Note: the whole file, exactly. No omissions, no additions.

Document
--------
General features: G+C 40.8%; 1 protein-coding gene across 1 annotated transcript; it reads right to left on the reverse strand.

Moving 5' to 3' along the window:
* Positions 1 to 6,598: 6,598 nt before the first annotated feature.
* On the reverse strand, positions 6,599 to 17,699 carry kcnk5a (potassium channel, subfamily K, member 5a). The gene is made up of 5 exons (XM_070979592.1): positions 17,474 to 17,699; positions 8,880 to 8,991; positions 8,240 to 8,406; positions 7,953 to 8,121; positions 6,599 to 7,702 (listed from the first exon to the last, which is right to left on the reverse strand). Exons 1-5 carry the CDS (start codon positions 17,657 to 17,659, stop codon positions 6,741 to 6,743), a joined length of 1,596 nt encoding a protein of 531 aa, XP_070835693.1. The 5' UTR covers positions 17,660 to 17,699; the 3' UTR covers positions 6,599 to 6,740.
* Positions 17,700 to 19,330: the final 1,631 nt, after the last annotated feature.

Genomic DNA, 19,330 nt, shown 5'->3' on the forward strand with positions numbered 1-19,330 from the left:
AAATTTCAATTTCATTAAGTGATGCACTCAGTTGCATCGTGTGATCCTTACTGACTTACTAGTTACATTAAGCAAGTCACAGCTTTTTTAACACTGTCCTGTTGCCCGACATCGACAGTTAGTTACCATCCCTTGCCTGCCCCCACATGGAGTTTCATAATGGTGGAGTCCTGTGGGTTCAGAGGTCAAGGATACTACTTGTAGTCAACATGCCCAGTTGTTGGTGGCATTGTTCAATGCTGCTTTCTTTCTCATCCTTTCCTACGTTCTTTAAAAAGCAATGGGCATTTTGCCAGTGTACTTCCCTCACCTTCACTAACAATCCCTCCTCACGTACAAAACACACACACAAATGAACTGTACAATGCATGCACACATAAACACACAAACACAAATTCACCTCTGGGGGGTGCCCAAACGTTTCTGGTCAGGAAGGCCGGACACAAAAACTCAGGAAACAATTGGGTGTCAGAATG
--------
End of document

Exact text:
General features: G+C 40.8%; 1 protein-coding gene across 1 annotated transcript; it reads right to left on the reverse strand.

Moving 5' to 3' along the window:
* Positions 1 to 6,598: 6,598 nt before the first annotated feature.
* On the reverse strand, positions 6,599 to 17,699 carry kcnk5a (potassium channel, subfamily K, member 5a). The gene is made up of 5 exons (XM_070979592.1): positions 17,474 to 17,699; positions 8,880 to 8,991; positions 8,240 to 8,406; positions 7,953 to 8,121; positions 6,599 to 7,702 (listed from the first exon to the last, which is right to left on the reverse strand). Exons 1-5 carry the CDS (start codon positions 17,657 to 17,659, stop codon positions 6,741 to 6,743), a joined length of 1,596 nt encoding a protein of 531 aa, XP_070835693.1. The 5' UTR covers positions 17,660 to 17,699; the 3' UTR covers positions 6,599 to 6,740.
* Positions 17,700 to 19,330: the final 1,631 nt, after the last annotated feature.

Genomic DNA, 19,330 nt, shown 5'->3' on the forward strand with positions numbered 1-19,330 from the left:
AAATTTCAATTTCATTAAGTGATGCACTCAGTTGCATCGTGTGATCCTTACTGACTTACTAGTTACATTAAGCAAGTCACAGCTTTTTTAACACTGTCCTGTTGCCCGACATCGACAGTTAGTTACCATCCCTTGCCTGCCCCCACATGGAGTTTCATAATGGTGGAGTCCTGTGGGTTCAGAGGTCAAGGATACTACTTGTAGTCAACATGCCCAGTTGTTGGTGGCATTGTTCAATGCTGCTTTCTTTCTCATCCTTTCCTACGTTCTTTAAAAAGCAATGGGCATTTTGCCAGTGTACTTCCCTCACCTTCACTAACAATCCCTCCTCACGTACAAAACACACACACAAATGAACTGTACAATGCATGCACACATAAACACACAAACACAAATTCACCTCTGGGGGGTGCCCAAACGTTTCTGGTCAGGAAGGCCGGACACAAAAACTCAGGAAACAATTGGGTGTCAGAATG